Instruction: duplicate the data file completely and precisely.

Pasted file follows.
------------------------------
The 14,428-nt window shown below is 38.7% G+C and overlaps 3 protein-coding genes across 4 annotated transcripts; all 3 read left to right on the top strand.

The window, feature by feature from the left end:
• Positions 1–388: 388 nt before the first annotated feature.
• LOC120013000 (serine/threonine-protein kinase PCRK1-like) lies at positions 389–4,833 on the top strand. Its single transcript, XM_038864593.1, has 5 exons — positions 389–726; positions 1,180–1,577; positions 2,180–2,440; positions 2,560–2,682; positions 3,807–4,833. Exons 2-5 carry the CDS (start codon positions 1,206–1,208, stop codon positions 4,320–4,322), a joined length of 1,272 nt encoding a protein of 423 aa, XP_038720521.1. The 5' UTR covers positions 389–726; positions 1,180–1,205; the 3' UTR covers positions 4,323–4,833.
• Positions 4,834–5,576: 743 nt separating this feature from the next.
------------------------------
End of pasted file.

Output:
The 14,428-nt window shown below is 38.7% G+C and overlaps 3 protein-coding genes across 4 annotated transcripts; all 3 read left to right on the top strand.

The window, feature by feature from the left end:
• Positions 1–388: 388 nt before the first annotated feature.
• LOC120013000 (serine/threonine-protein kinase PCRK1-like) lies at positions 389–4,833 on the top strand. Its single transcript, XM_038864593.1, has 5 exons — positions 389–726; positions 1,180–1,577; positions 2,180–2,440; positions 2,560–2,682; positions 3,807–4,833. Exons 2-5 carry the CDS (start codon positions 1,206–1,208, stop codon positions 4,320–4,322), a joined length of 1,272 nt encoding a protein of 423 aa, XP_038720521.1. The 5' UTR covers positions 389–726; positions 1,180–1,205; the 3' UTR covers positions 4,323–4,833.
• Positions 4,834–5,576: 743 nt separating this feature from the next.